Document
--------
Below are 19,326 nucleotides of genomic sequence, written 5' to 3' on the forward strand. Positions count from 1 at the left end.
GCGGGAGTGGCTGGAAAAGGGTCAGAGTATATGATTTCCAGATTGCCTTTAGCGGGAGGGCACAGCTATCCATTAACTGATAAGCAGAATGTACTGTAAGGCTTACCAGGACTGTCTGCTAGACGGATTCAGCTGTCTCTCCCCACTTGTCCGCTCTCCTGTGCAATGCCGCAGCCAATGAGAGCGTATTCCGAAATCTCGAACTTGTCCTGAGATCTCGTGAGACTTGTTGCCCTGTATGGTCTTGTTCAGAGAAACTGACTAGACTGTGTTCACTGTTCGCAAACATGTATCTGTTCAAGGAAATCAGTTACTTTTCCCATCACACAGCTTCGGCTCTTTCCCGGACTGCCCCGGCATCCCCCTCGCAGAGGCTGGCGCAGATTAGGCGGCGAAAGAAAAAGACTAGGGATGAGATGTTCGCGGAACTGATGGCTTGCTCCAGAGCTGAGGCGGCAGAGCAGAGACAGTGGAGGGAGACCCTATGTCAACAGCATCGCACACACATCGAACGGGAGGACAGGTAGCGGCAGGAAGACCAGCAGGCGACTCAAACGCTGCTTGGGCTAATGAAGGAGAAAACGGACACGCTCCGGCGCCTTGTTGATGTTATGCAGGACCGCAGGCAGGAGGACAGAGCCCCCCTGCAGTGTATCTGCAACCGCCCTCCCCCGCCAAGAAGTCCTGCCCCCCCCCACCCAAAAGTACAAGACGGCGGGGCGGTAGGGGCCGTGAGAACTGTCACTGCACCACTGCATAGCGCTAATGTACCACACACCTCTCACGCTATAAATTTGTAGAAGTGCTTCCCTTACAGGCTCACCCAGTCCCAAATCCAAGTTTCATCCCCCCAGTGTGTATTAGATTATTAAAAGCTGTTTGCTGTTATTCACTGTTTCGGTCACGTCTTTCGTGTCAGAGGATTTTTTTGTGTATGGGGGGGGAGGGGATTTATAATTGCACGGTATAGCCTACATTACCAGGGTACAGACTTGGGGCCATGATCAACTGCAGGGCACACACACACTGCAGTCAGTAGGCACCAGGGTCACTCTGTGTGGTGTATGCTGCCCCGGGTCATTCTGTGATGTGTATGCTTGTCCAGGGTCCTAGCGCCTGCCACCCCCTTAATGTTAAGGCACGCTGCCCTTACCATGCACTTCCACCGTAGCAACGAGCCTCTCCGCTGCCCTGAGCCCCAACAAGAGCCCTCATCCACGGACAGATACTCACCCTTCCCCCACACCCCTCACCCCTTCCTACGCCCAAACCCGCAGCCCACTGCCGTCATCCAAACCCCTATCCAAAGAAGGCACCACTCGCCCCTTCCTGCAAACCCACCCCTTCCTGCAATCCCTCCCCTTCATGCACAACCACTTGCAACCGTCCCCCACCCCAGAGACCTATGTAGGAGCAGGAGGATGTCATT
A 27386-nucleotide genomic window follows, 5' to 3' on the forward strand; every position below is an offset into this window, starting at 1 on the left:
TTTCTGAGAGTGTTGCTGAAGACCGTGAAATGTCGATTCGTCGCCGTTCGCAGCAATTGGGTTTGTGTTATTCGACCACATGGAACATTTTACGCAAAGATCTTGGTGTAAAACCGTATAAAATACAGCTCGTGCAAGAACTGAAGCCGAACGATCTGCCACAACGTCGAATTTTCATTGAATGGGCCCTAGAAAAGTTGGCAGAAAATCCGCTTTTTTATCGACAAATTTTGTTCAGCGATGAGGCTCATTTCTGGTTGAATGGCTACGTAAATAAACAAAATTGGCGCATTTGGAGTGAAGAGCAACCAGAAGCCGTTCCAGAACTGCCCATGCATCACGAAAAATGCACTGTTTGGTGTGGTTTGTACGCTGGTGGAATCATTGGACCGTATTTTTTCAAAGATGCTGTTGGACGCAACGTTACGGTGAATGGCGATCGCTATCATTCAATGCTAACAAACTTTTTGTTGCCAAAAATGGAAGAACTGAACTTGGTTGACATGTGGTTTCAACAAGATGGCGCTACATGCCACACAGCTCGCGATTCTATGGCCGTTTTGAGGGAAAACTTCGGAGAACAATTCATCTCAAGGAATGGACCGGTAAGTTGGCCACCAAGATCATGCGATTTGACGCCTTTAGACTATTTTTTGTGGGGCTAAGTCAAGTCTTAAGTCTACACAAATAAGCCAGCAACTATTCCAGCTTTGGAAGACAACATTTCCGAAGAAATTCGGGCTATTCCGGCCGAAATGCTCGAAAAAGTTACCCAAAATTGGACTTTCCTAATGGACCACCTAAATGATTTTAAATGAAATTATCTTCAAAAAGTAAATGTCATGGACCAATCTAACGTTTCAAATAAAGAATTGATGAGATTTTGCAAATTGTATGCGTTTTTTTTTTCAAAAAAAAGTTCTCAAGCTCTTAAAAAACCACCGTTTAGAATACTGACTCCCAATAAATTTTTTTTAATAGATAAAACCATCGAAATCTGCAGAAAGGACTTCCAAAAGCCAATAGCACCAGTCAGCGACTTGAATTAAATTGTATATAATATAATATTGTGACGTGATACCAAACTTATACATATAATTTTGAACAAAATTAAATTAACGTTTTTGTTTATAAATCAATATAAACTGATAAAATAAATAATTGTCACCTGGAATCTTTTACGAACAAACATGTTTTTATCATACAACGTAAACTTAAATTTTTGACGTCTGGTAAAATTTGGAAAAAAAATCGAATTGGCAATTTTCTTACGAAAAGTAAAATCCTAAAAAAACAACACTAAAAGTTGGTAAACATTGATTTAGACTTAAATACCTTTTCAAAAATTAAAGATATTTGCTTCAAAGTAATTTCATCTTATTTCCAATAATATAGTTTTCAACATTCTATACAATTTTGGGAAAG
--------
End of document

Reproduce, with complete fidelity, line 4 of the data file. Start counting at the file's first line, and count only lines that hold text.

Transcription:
TTTCTGAGAGTGTTGCTGAAGACCGTGAAATGTCGATTCGTCGCCGTTCGCAGCAATTGGGTTTGTGTTATTCGACCACATGGAACATTTTACGCAAAGATCTTGGTGTAAAACCGTATAAAATACAGCTCGTGCAAGAACTGAAGCCGAACGATCTGCCACAACGTCGAATTTTCATTGAATGGGCCCTAGAAAAGTTGGCAGAAAATCCGCTTTTTTATCGACAAATTTTGTTCAGCGATGAGGCTCATTTCTGGTTGAATGGCTACGTAAATAAACAAAATTGGCGCATTTGGAGTGAAGAGCAACCAGAAGCCGTTCCAGAACTGCCCATGCATCACGAAAAATGCACTGTTTGGTGTGGTTTGTACGCTGGTGGAATCATTGGACCGTATTTTTTCAAAGATGCTGTTGGACGCAACGTTACGGTGAATGGCGATCGCTATCATTCAATGCTAACAAACTTTTTGTTGCCAAAAATGGAAGAACTGAACTTGGTTGACATGTGGTTTCAACAAGATGGCGCTACATGCCACACAGCTCGCGATTCTATGGCCGTTTTGAGGGAAAACTTCGGAGAACAATTCATCTCAAGGAATGGACCGGTAAGTTGGCCACCAAGATCATGCGATTTGACGCCTTTAGACTATTTTTTGTGGGGCTAAGTCAAGTCTTAAGTCTACACAAATAAGCCAGCAACTATTCCAGCTTTGGAAGACAACATTTCCGAAGAAATTCGGGCTATTCCGGCCGAAATGCTCGAAAAAGTTACCCAAAATTGGACTTTCCTAATGGACCACCTAAATGATTTTAAATGAAATTATCTTCAAAAAGTAAATGTCATGGACCAATCTAACGTTTCAAATAAAGAATTGATGAGATTTTGCAAATTGTATGCGTTTTTTTTTTCAAAAAAAAGTTCTCAAGCTCTTAAAAAACCACCGTTTAGAATACTGACTCCCAATAAATTTTTTTTAATAGATAAAACCATCGAAATCTGCAGAAAGGACTTCCAAAAGCCAATAGCACCAGTCAGCGACTTGAATTAAATTGTATATAATATAATATTGTGACGTGATACCAAACTTATACATATAATTTTGAACAAAATTAAATTAACGTTTTTGTTTATAAATCAATATAAACTGATAAAATAAATAATTGTCACCTGGAATCTTTTACGAACAAACATGTTTTTATCATACAACGTAAACTTAAATTTTTGACGTCTGGTAAAATTTGGAAAAAAAATCGAATTGGCAATTTTCTTACGAAAAGTAAAATCCTAAAAAAACAACACTAAAAGTTGGTAAACATTGATTTAGACTTAAATACCTTTTCAAAAATTAAAGATATTTGCTTCAAAGTAATTTCATCTTATTTCCAATAATATAGTTTTCAACATTCTATACAATTTTGGGAAAG